Glen Mhor Bill of Sale 12th March 1956
Thanks to the successful Go Fund Me initiative, I have a pile of Glen Mhor related documents that I will bringing to you in the coming months, full of new insights and details as you'll have heard in the recent podcast episodes. However, before I embark on this document quest, I wanted to cover this 1956 deed of sale.
This particular invoice was a successful purchase on eBay earlier this year when a steady stream of documents from the Montrose area appeared. Sadly, these seem to have dried up since. At the time, I was unsuccessful in bidding for several other items, including a similar bill of sale from 1955 which we've discussed before (also a 1954 invoice, a 1956 bonding invoice) and which provides a useful comparison with this bill a year later. This was my single auction success, which was gutting at the time, but since having purchased the aforementioned collection of documents, all good things come to those that wait. It's also worth considering that this 1956 order, replaces the casks that we know were bonded in Montrose just a month prior.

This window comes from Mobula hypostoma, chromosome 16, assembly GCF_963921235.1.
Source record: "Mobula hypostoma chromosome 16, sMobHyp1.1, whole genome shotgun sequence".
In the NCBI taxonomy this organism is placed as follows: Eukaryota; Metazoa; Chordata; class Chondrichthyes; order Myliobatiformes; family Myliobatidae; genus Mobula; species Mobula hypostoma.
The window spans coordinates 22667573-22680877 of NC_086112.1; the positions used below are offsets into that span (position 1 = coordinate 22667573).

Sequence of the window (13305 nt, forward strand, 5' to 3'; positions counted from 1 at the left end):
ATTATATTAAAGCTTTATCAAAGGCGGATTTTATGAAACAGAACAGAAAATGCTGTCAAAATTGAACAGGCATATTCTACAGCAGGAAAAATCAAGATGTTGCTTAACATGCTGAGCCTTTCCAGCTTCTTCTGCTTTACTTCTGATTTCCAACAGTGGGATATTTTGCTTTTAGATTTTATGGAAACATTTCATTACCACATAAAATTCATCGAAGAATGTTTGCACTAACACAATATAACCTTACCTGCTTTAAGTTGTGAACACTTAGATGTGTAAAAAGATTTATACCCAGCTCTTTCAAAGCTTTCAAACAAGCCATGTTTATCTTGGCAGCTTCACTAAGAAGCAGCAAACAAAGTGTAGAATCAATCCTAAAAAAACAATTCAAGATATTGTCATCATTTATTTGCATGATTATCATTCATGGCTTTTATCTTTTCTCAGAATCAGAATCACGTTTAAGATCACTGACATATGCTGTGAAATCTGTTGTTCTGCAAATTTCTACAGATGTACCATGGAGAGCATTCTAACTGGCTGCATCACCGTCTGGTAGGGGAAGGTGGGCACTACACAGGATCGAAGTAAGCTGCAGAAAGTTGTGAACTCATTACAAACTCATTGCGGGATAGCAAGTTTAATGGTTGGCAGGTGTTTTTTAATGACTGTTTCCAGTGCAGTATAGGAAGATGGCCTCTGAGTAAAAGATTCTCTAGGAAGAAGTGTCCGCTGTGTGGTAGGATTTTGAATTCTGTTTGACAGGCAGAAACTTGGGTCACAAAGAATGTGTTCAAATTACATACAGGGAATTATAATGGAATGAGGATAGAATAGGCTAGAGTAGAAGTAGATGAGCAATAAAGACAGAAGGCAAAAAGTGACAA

So, we have a pattern of building up business with this Montrose bottler over a number of years, and this 1956 order is for 20 casks, interestingly to be matured at Glen Albyn, warehouse number 15, which was the larger site. You'll note the variation in these casks in terms of proof gallons, ranging from 76.3% to a measly 55.8%.
We have previously mentioned the buyer in the earlier mentioned article. This was the mainstay of the business in Inverness. The daily work at Glen Mhor distillery was primarily comprised of filling casks, known as "filling". Mackinlay & Birnie's decision to sell to D.C.L. in 1972 was prompted by the drying up and growing difficulty of obtaining this type of business. D.C.L., with a strong demand for Highland malt, made a logical acquisition.
As you'd expect, I showed this bill of sale to Alan Winchester and he reflected on the work it would have meant for the men:
'It shows quite a variety of sizes in hogsheads genre, Warehouse staff would have some packing to do with the rails to keep the rails level.'
Always great to have that practical detail and you'd expect the teams at either distillery were well versed in casks and their movements. However, I've not seen anything around casks being rolled across Telford Street, which would have made for an iconic photograph.